Ever been naughty?
It’s a funny word, often used to describe childish misbehaviour. It’s a light, bouncy word, downplaying the severity of waywardness, presumably because they’re kids and aren’t held responsible for their actions.
Mind you, if you’ve ever watched a group of the little horrors playing when they don’t know they’re being watched, you might replace the word naughty with ‘excessively violent, verging on sociopathic’.
Leave a group of boys alone with some sticks for half an hour and on your return you won’t find them trying to build a shelter or whittling a touching tableau of baby animals. Oh, no. They will have found something to sharpen the sticks on (their own teeth – the teeth of the smallest, most vulnerable member of the group) and they will be in the process of jabbing each other with as much force as their under-developed muscles can manage.
If you leave them a week, one will be king – an old school, Biblical king, not some kind of ineffectual figurehead only fit to wave and draw the tourists – and have the power of life and death over the rest. They will have killed and eaten a wild boar ‒ even if you left them in your local park where there’s nothing more dangerous than mallards and scabby, one legged pigeons.
William Golding knew what he was talking about when he wrote Lord of the Flies – well, the man did teach at a boys’ school.
So, I guess we realised naughty’s too tame a word for kids and we relocated it sideways, with a nod and a wink, to suggest something more adult. Bit weird, but that’s how language works – just think of the different ways the words ‘gay’ and ‘bad’ have changed in just a few decades.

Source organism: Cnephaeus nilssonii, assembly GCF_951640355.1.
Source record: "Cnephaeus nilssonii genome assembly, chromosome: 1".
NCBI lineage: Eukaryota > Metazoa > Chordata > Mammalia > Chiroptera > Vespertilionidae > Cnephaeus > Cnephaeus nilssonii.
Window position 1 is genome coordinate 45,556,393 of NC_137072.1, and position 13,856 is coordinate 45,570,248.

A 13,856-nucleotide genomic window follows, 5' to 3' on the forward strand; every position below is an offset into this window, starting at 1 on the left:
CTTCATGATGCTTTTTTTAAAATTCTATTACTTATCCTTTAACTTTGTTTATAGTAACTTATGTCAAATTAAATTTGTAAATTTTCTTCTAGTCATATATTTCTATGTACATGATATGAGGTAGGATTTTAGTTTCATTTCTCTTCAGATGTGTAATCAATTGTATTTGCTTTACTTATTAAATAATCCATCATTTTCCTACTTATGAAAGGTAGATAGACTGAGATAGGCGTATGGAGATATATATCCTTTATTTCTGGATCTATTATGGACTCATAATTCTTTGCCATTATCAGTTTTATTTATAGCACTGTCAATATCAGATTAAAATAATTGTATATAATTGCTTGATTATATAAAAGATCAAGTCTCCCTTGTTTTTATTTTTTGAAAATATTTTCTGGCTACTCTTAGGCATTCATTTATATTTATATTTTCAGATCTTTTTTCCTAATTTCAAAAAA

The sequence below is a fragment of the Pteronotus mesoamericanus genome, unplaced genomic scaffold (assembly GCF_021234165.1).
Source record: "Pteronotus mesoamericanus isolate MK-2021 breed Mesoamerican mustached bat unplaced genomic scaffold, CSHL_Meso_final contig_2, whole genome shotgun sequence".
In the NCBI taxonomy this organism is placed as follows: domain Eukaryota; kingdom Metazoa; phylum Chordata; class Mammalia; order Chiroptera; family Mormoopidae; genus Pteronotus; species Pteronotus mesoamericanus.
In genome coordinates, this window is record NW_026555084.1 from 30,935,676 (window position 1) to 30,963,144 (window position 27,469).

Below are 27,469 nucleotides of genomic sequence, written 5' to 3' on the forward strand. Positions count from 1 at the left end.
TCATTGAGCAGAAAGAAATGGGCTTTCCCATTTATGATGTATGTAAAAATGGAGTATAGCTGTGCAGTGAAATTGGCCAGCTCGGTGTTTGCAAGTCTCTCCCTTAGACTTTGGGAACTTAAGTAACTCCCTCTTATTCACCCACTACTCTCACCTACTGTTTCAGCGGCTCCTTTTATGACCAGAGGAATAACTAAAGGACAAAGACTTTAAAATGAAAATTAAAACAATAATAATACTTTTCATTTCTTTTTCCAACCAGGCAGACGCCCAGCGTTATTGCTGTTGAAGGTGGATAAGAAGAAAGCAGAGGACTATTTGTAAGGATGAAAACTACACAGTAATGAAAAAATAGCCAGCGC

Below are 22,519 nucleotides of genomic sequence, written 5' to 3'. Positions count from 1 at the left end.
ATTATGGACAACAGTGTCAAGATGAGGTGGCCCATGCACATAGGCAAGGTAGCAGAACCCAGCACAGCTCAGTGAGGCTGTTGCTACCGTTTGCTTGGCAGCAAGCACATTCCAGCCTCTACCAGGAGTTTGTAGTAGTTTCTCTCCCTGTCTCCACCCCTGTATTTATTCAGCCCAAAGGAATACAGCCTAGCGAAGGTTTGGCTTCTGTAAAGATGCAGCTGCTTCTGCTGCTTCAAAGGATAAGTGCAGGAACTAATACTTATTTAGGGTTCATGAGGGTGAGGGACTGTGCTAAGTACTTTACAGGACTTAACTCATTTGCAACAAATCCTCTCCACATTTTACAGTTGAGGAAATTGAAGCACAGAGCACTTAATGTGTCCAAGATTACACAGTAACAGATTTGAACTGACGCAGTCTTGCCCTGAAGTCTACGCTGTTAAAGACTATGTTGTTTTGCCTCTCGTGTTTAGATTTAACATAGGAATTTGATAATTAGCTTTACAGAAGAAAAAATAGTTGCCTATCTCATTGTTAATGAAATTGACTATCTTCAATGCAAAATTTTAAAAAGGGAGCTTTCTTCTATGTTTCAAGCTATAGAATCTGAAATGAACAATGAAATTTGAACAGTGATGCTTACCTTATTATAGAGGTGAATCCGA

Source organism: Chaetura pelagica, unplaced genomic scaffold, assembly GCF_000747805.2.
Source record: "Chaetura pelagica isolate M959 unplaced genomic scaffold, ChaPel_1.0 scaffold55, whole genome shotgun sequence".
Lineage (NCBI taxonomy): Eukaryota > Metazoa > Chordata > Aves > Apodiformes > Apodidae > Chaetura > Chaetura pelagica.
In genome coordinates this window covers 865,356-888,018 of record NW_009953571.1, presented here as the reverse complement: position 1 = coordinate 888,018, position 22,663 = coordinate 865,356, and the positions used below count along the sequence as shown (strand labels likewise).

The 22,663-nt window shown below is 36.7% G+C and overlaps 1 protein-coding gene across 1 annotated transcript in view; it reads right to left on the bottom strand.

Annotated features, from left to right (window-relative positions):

But the word of the week isn’t naughty, but another saucy, adult, picture-postcard kind of word, and my first hyphenated Wednesday Word Tangle.
Now, when I hear it, I think of sexual misconduct, but in a sort of vaguely rude, but ultimately harmless way – much more Benny Hill than bondage and ball-gags. It can also be a general term for dishonesty, getting up to no good.
This was an interesting word to research, because no one seems to know for certain where it came from. Wictionary claim it could come from the Romani expression hakk’ni panki meaning ‘big con’ or ‘great trick’. There’s some talk of it coming down from illusionists and their use of handkerchiefs (the ‘panky’ bit coming about just because it rhymes and language loves a rhyme).
But most sources (and bearing in mind these are internet sources and so tend to copy and paste from each other) seem to think it’s a twist on the phrase ‘hocus-pocus’, suggesting nonsense, especially when involving magic tricks.
One derivation I read draws me and even if it’s not true, I want it to be. It claims the phrase Hocus-Pocus is a mickey take by Protestants of the Catholic belief in transubstantiation and associated religious rites. Apparently, this is also the origins of the dance the Hokey-Cokey, or Hokey-Pokey as you chaps call it in the States. The dance is supposed to be a satire of the Mass, though I’ve been to a lot of Catholic Masses and there’s been nothing as lively as a knees up, I can tell you.
I must admit to finding this idea intriguing. There has undoubtedly been enmity between the Protestants and the Catholics – the Reformation, the Spanish Armada, the dissolution of the monasteries and the wholesale vandalism of British churches under the Tudors bears witness to that.
But that this hatred should come down to us in the form of a rather quaint family-orientated dance is odd.
When I think of the Hokey-Cokey, I think of the post war years. I think of grannies in hairnets laughing like drains and flashing their frilly bloomers as they ‘shake it all about’ after two gins and a Mackeson stout. I think of village halls and VE day and girl scouts and communities united in a bit of innocent, pre-internet nonsense. This is the sort of thing we did during the Blitz (along with extra-marital sex with American squaddies and taking advantage of the black-out to burgle the neighbours).
I do not think of martyrs and massacres and religious intolerance.
So, next time you use this soft silly, fun little phrase, remember its history, because it’s a corker.